Total demand for weather resistant barriers in North America was valued at $4 billion based on manufacturers’ factory gate level in 2017. Residential construction, led by roofing applications, accounted for the majority of market demand. Principia Consulting’s recent report Weather Resistant Barriers – Residential & Commercial 2018 covers products with a primary or secondary function of providing air, water or vapor barrier properties and are applied either to an exterior wall behind exterior cladding or to a roof underneath the exposed roofing during construction. Over the next three years, the forecast for weather resistant barriers demand in North America is estimated to reach $4.4 billion, or nearly a 4% CAGR through 2020.

Capturing Market Share

Suppliers need to consider how to capture more share of this expected market growth. For roof underlayment, demand typically follows the repair and remodel market with over 55% of the roof underlayment replaced on a re-roofing project. However, only 10% of the time is the roof underlayment the same brand or manufacturer as the roofing materials selected. Many suppliers provide complete product lines, from base sheets to cap sheets, shingles, underlayment, accessories and flashing.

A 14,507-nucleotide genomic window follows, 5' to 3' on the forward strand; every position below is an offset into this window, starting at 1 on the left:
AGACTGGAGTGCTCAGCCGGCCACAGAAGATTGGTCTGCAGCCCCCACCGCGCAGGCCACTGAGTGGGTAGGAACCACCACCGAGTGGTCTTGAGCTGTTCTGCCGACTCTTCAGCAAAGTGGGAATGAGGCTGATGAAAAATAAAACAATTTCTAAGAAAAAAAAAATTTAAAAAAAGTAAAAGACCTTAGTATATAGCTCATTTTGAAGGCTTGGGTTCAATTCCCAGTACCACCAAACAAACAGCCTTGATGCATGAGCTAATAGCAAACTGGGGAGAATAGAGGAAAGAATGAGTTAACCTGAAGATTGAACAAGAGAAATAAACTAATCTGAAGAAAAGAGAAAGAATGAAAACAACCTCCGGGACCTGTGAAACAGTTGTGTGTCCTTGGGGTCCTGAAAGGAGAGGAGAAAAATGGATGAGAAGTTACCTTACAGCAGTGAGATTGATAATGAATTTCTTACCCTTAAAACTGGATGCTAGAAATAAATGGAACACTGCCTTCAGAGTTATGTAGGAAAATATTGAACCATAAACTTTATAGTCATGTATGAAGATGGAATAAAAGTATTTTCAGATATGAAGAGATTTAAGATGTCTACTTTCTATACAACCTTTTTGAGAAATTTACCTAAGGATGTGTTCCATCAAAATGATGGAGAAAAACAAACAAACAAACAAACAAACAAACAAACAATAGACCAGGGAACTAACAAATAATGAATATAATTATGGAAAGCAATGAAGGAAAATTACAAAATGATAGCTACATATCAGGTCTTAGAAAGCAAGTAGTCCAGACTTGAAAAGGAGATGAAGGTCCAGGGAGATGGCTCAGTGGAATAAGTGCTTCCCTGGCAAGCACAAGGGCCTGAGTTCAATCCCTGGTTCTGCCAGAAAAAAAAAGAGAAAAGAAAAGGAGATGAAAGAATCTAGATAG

Figure 1 provides a look at how often the roof underlayment is the same as the roofing material, shown by respondent type for both residential and commercial projects.

Figure 1: Percent Roof Underlayment Match to Brand of Roof Materials Selected

Architects and builders typically are inclined to pay greater attention to warranty and be encouraged by the manufacturer to use the same brand of roof underlayment as the roofing materials selected. However, when contractors are involved in choosing the roof underlayment they are more likely to select the product they are most familiar with rather than the brand that matches the roof materials used. This preference is found to be similar for both residential and commercial projects.

Commercial builders also are the most likely to match the brand of roof underlayment product with the brand of roof materials. These builders are more brand and product sensitive regardless of whether specified or promoted as best practice.

Suppliers who sell to both residential and commercial markets and offer a full complement of products for roofing would benefit from targeted marketing and incentive programs. Such programs may entice contractors and residential builders to use the same brand of roof underlayment as the roof materials used. The benefits realized for a supplier could range from increased revenue and market share to less price competition and minimized technical risks.

For more insights on the market dynamics and growth for roof underlayment and other weather resistant barriers, contact Principia about its latest report Weather Resistant Barriers – Residential & Commercial 2018.

Learn more about our deeper coverage of weather resistant barriers in residential construction through our Principia BuilderSeries® data products at www.principiaconsulting.com/principia-builder-series.

Sue Ross
Industry Analyst
sross@principiaconsulting.com